Although the idea of triangular cooperation belongs to the Ukrainian side, not well-informed observers sometimes attribute the authorship to London. Primarily because one of the first to report such cooperation was British Foreign Secretary Liz Truss[19]. Meanwhile, some reports indicate that official Kyiv proposed the first documents for consideration to its partners back in fall of 2021. The fact that the announcement of cooperation coincided with heightened anxiety about a Russian attack added extra meaning to the triangular format. That is why observers began to assess the new initiative almost as a new security alliance, which was definitely not the purpose of the diplomats—at least from Britain and Poland. At this stage, we can say that the parties still have unresolved conceptual issues regarding further cooperation, and as to what the added value of the new format is.

The declaration of the idea was accompanied by considerable media support (the most in Ukraine, less in Poland and the least in Britain). But on an operational level the project remained virtually dead, and no one in the diplomatic department of the United Kingdom promoted this topic in any significant way[20]. The following reasons can be discerned that prevented London from getting more seriously involved in launching the triangle:

  • Domestic politics. This is not the first time that the United Kingdom has attributed its lack of attention to Ukraine to a pressing domestic political agenda. Urgent and early elections have constantly served as an informal justification for weakening support for Ukraine on certain issues. Ostensibly for this reason neither David Cameron nor Theresa May, who were supposed to focus on elections, a referendum, or negotiations about the country’s withdrawal from the EU, were able to come to Ukraine. The process of filling the trilateral cooperation also coincided with the scandals surrounding Prime Minister Boris Johnson (to be fair, here domestic politics, on the contrary, forced the Prime Minister to be more active in foreign policy—particularly, on the Ukrainian issue). The electoral statements of the two key contenders for the position of the new head of government—Rishi Sunak and Liz Truss—indicate a low interest in general in the subject of countering Russian aggression (the trilateral interaction is not to be mentioned at all).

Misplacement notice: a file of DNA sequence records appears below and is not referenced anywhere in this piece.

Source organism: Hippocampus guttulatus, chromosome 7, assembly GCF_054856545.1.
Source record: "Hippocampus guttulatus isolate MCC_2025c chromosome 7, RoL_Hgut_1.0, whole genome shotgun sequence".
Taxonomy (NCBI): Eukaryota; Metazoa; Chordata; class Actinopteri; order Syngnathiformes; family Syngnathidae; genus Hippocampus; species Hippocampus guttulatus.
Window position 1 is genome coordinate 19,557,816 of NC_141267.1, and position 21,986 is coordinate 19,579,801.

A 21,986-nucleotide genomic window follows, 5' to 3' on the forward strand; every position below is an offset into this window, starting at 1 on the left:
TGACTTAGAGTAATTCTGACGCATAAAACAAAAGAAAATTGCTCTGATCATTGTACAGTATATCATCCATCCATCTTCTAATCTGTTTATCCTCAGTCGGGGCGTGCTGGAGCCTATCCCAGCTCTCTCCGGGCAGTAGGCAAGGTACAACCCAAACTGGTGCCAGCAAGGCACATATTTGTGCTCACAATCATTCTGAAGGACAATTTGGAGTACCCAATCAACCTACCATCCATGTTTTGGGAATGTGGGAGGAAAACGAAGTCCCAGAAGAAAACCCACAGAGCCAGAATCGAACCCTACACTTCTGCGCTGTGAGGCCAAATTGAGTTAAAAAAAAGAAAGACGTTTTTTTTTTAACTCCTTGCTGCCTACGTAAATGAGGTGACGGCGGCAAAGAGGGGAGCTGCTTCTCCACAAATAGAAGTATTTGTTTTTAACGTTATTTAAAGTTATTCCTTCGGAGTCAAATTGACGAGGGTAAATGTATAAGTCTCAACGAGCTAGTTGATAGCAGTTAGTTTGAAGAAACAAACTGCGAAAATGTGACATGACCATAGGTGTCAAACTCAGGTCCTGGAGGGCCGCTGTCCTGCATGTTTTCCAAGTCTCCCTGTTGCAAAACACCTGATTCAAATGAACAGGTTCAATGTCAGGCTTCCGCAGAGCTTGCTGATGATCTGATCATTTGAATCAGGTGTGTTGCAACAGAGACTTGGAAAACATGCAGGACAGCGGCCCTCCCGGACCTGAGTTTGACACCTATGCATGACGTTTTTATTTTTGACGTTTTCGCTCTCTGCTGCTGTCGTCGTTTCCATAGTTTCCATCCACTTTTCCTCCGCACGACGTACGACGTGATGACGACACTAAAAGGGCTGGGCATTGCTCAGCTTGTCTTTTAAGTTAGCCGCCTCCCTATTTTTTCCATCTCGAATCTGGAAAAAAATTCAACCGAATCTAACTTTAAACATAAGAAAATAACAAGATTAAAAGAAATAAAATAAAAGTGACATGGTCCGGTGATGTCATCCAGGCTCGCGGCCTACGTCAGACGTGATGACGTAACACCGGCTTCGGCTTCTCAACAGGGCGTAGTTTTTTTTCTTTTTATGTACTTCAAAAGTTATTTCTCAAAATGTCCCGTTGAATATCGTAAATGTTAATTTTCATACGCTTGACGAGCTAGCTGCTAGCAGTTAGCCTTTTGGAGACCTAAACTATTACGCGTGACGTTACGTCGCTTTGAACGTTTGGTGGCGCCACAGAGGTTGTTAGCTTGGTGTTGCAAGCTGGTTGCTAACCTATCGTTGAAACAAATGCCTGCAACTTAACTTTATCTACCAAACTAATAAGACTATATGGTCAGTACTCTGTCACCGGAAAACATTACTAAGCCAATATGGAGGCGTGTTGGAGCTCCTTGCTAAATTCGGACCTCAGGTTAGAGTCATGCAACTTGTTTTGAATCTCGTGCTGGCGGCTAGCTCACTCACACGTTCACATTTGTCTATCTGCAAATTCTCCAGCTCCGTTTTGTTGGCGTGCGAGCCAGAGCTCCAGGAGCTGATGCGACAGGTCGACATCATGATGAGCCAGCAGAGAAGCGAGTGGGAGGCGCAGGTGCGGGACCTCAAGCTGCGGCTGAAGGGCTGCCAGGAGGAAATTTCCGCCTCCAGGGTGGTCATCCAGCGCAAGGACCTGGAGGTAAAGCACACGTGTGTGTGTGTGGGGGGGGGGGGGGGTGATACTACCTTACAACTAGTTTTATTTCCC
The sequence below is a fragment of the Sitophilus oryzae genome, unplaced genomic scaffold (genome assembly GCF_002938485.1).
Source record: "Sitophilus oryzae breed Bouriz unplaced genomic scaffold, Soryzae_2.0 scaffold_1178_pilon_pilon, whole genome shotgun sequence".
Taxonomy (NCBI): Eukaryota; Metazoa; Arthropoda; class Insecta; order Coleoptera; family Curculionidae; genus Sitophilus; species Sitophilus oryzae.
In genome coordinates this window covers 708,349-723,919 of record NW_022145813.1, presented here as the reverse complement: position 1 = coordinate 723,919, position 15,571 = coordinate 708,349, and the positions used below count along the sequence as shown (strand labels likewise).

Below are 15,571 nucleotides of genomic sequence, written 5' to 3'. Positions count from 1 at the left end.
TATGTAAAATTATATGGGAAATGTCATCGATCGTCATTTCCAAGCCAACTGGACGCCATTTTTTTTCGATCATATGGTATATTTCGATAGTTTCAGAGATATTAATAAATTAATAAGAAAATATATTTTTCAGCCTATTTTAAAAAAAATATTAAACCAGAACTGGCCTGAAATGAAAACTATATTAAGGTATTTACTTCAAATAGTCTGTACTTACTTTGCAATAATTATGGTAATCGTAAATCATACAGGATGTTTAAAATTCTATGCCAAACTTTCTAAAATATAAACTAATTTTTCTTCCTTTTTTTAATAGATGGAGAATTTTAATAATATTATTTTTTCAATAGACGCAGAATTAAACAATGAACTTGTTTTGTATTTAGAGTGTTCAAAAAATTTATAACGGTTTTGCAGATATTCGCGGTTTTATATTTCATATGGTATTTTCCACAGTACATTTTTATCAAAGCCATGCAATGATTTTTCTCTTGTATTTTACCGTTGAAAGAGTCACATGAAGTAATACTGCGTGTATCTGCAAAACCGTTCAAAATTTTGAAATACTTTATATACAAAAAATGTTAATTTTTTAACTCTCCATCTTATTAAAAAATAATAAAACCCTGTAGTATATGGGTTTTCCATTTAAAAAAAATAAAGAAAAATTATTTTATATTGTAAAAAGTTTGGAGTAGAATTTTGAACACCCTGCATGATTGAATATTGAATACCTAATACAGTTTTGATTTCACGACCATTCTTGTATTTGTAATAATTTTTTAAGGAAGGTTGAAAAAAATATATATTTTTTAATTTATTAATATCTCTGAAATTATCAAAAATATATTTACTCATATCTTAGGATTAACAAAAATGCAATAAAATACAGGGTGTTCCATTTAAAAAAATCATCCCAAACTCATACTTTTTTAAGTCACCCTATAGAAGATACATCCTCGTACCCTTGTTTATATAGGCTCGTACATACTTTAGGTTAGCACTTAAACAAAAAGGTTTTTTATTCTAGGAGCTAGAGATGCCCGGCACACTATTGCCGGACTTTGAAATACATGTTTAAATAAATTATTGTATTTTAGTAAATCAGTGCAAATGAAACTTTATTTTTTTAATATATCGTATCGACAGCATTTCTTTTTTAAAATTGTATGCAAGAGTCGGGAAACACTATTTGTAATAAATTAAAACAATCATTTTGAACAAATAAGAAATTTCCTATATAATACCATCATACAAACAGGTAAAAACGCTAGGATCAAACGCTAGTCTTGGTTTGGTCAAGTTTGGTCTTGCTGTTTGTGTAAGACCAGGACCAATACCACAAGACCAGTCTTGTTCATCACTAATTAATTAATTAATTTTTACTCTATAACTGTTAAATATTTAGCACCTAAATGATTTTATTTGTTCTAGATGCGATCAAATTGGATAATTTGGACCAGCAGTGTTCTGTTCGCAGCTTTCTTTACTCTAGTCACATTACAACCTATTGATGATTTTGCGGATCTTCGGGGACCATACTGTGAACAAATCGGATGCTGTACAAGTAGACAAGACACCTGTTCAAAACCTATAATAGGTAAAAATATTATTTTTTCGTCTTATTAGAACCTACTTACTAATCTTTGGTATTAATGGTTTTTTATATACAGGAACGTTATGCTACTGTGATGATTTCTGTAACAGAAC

• Lack of clarity about the benefits for the UK. In London, they still do not fully understand the added value of this project. Bilateral cooperation between the two countries is nearly exemplary— regular political dialogue, serious interaction in the field of security, support for the future reconstruction of Ukraine, etc. If necessary, Poland can be involved—as in the case of the training of Ukrainian soldiers on Polish territory by British instructors[21]. London seeks to figure out two things: how this project can effectively help Ukraine, but also whether the initiative will help affirm London’s foreign policy vision of a “Global Britain.”[22]
  • Other priorities. Eastern Europe was not in principle an area of special interest for London. The United Kingdom’s policy document The Integrated Review, for example, devotes a separate subchapter to the Indo-Pacific region (which is quite predictable for a number of reasons)[23]. There are only two cursory references to Ukraine in broader contexts. For example, in a paragraph on the Russian threat, London promises to support Eastern European countries and Ukraine in particular in building the capacity of its army. Within the block on countering state threats to democracy, society and the economy, the authors of the review identified seven priority actions. Ukraine is mentioned in the seventh one, which is to place diplomacy at the center of international efforts to counter state threats: “This will include strong support to the OSCE’s Special Monitoring Mission in Ukraine.” For obvious reasons, this point is no longer relevant.